Leaving Cert students in favour of exam reform, study finds

Majority of final years want continuous assessment but Junior Certs less certain

Minister for Education Jan O’Sullivan. A study has found that the majority of Leaving Certs students back the Minister’s plans for exam reforms. Photograph: Eric Luke/The Irish Times

Minister for Education Jan O’Sullivan. A study has found that the majority of Leaving Certs students back the Minister’s plans for exam reforms. Photograph: Eric Luke/The Irish Times

 

Leaving Cert students are keener on the idea of school-based assessment than their Junior Cert counterparts, according to a survey of teenagers who are preparing for State exams.

Asked whether they would prefer continuous assessment, graded by their teachers, in place of the current external examination system, 73 per cent of Leaving Cert students responded in the affirmative.

This figure was in contrast to the 45 per cent of respondents in their Junior Cert year who were in favour of such a change, and the 48 per cent of students in first and second year.

The survey of more than 500 teenagers was carried out by Student Enrichment Services (SES), a company which runs study skills programmes.

The survey population was comprised of course participants, and therefore not nationally representative.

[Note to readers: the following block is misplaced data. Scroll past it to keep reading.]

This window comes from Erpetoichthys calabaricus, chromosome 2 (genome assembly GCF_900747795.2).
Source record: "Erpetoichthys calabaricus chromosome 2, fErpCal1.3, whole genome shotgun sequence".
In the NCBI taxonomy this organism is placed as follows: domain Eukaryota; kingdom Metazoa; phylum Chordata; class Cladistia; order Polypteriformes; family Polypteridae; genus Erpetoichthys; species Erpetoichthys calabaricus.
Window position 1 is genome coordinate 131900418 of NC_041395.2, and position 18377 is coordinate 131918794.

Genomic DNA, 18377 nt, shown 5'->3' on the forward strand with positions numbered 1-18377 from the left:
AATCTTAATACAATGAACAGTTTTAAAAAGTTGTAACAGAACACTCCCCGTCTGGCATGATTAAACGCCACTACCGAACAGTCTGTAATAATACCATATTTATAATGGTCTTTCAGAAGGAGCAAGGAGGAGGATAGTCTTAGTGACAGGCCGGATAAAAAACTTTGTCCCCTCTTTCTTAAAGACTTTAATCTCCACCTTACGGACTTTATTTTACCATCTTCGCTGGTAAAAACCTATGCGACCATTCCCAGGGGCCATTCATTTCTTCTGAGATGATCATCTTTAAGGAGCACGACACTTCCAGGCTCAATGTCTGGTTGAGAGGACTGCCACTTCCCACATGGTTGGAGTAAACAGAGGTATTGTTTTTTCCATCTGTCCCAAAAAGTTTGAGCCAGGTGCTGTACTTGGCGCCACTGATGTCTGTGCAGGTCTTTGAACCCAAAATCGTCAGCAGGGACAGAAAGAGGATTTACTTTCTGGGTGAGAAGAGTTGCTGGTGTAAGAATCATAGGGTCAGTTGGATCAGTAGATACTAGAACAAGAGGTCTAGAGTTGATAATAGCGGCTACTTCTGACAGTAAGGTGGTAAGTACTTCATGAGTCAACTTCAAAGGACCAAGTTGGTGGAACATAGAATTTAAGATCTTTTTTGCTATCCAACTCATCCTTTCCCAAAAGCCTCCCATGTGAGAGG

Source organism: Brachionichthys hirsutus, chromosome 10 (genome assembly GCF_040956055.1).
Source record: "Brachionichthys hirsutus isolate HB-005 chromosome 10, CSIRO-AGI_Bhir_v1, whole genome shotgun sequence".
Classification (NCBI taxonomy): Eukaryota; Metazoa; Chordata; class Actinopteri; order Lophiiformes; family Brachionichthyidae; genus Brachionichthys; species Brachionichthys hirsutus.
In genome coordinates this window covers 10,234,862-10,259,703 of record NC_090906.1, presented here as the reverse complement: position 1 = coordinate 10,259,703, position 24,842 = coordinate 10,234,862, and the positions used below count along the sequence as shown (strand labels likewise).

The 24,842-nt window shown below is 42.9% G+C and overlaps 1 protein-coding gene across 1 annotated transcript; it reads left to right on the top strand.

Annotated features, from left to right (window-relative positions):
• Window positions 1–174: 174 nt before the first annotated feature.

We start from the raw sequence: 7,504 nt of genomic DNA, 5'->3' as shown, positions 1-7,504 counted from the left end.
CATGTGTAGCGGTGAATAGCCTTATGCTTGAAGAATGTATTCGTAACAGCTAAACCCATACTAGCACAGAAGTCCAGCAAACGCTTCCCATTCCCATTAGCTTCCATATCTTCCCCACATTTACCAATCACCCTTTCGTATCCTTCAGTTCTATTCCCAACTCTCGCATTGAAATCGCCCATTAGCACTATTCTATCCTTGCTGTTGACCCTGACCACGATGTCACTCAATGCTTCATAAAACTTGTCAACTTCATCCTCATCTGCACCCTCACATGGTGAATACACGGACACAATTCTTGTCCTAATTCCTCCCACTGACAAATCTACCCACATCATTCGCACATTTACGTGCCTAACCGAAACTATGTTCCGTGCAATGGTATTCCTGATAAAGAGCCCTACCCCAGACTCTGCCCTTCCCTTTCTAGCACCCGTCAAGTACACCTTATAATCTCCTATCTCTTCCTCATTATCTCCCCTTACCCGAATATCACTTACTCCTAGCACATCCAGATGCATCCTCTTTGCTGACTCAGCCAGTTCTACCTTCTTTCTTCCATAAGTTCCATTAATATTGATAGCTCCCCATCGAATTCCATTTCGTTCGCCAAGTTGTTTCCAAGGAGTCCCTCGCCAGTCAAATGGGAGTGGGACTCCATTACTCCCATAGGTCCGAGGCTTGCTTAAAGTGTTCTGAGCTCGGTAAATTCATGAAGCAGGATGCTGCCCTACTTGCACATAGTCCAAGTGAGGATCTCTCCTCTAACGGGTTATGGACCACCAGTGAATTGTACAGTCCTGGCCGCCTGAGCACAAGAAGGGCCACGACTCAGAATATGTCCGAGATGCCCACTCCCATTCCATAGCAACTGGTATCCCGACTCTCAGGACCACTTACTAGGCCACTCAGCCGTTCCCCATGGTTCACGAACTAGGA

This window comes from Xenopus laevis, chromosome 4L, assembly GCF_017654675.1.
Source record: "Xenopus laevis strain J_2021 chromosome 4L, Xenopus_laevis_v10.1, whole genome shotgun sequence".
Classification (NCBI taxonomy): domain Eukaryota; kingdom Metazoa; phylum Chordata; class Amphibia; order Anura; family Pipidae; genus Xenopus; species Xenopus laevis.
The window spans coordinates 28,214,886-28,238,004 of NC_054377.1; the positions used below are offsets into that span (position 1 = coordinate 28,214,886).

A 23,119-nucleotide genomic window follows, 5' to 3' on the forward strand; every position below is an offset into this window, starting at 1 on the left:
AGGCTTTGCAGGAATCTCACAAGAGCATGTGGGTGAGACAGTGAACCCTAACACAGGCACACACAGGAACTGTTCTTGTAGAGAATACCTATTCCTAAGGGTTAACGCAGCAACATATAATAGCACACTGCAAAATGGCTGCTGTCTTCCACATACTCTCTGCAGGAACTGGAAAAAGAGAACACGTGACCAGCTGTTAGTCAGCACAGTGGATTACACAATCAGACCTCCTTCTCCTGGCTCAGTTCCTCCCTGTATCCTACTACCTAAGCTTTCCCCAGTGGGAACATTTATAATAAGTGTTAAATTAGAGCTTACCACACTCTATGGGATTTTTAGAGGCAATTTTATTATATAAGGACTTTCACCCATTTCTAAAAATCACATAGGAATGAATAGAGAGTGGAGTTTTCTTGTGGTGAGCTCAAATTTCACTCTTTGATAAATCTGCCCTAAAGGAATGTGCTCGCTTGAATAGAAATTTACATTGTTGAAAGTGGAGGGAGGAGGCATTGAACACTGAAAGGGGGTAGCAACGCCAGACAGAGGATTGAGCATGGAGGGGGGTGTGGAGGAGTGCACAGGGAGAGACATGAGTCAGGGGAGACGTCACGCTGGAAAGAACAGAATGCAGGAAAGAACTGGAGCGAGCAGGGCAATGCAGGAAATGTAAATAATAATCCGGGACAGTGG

However, the study may be indicative of broader concerns about exam pressure and “teaching to the test” at both Junior Cert and Leaving Cert level.

The Irish Second-Level Students’ Union, the representative body of student councils, has backed Minister for Education Jan O’Sullivan’s plan to introduce school-based assessment as part of a reformed junior cycle.

But secondary teachers unions are opposed to the move, claiming parents and students overwhelmingly wish to retain the integrity of the current process.

Tablets in school

The SES survey for 2014/15 also found mixed views on the use of tablets in schools. While a majority of students said they would like tablets to be used in schools, 52 per cent of students who had such access said they interfered with their studies.

Of those who used tablets currently in school, 73 per cent said they still preferred studying from a textbook when given a choice between the two.

“Some students even said that parents bought them a textbook as well, which they kept for studying at home,” SES noted.

“Typical students’ comments were: ‘I prefer the feel of a textbook’; ‘I like using an iPad but I think you study better from a textbook’.”

Among Leaving Cert students, nearly 70 per cent said they planned to have regular grinds this year, with the average hourly rate for private tuition said to range from €45 to €65.

Maths was the subject most likely to attract extra tuition, while Leaving Cert students named English as their favourite subject. History was named as the favourite subject of Junior Cert students.